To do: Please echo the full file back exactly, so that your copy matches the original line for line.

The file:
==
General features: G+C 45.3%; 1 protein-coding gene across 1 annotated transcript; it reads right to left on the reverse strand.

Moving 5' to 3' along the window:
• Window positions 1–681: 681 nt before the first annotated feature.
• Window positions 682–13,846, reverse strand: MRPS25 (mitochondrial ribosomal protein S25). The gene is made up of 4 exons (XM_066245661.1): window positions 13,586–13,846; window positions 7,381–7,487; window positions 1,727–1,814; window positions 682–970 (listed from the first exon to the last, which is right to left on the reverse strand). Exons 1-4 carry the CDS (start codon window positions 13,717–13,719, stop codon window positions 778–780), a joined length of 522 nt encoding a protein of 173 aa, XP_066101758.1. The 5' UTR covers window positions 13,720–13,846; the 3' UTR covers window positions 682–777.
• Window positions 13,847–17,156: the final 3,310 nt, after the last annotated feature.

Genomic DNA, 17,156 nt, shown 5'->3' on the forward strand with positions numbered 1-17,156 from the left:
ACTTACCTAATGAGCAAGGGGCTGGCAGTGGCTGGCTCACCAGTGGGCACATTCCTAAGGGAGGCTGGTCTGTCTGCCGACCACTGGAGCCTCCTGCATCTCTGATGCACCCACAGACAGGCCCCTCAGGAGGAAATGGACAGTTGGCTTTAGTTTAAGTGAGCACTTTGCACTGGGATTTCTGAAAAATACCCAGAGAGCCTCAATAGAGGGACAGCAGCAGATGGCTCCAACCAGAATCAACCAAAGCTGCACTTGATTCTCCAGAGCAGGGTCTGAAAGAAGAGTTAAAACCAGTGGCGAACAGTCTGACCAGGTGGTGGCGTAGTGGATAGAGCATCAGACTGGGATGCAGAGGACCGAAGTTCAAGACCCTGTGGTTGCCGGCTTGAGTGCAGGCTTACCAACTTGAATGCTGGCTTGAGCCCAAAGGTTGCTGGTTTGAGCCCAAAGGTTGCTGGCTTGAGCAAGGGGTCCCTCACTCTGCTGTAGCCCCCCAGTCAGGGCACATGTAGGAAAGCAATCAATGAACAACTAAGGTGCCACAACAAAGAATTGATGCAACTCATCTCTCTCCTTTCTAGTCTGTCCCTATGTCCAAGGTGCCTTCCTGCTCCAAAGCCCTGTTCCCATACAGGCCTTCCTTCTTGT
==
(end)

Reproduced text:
General features: G+C 45.3%; 1 protein-coding gene across 1 annotated transcript; it reads right to left on the reverse strand.

Moving 5' to 3' along the window:
• Window positions 1–681: 681 nt before the first annotated feature.
• Window positions 682–13,846, reverse strand: MRPS25 (mitochondrial ribosomal protein S25). The gene is made up of 4 exons (XM_066245661.1): window positions 13,586–13,846; window positions 7,381–7,487; window positions 1,727–1,814; window positions 682–970 (listed from the first exon to the last, which is right to left on the reverse strand). Exons 1-4 carry the CDS (start codon window positions 13,717–13,719, stop codon window positions 778–780), a joined length of 522 nt encoding a protein of 173 aa, XP_066101758.1. The 5' UTR covers window positions 13,720–13,846; the 3' UTR covers window positions 682–777.
• Window positions 13,847–17,156: the final 3,310 nt, after the last annotated feature.

Genomic DNA, 17,156 nt, shown 5'->3' on the forward strand with positions numbered 1-17,156 from the left:
ACTTACCTAATGAGCAAGGGGCTGGCAGTGGCTGGCTCACCAGTGGGCACATTCCTAAGGGAGGCTGGTCTGTCTGCCGACCACTGGAGCCTCCTGCATCTCTGATGCACCCACAGACAGGCCCCTCAGGAGGAAATGGACAGTTGGCTTTAGTTTAAGTGAGCACTTTGCACTGGGATTTCTGAAAAATACCCAGAGAGCCTCAATAGAGGGACAGCAGCAGATGGCTCCAACCAGAATCAACCAAAGCTGCACTTGATTCTCCAGAGCAGGGTCTGAAAGAAGAGTTAAAACCAGTGGCGAACAGTCTGACCAGGTGGTGGCGTAGTGGATAGAGCATCAGACTGGGATGCAGAGGACCGAAGTTCAAGACCCTGTGGTTGCCGGCTTGAGTGCAGGCTTACCAACTTGAATGCTGGCTTGAGCCCAAAGGTTGCTGGTTTGAGCCCAAAGGTTGCTGGCTTGAGCAAGGGGTCCCTCACTCTGCTGTAGCCCCCCAGTCAGGGCACATGTAGGAAAGCAATCAATGAACAACTAAGGTGCCACAACAAAGAATTGATGCAACTCATCTCTCTCCTTTCTAGTCTGTCCCTATGTCCAAGGTGCCTTCCTGCTCCAAAGCCCTGTTCCCATACAGGCCTTCCTTCTTGT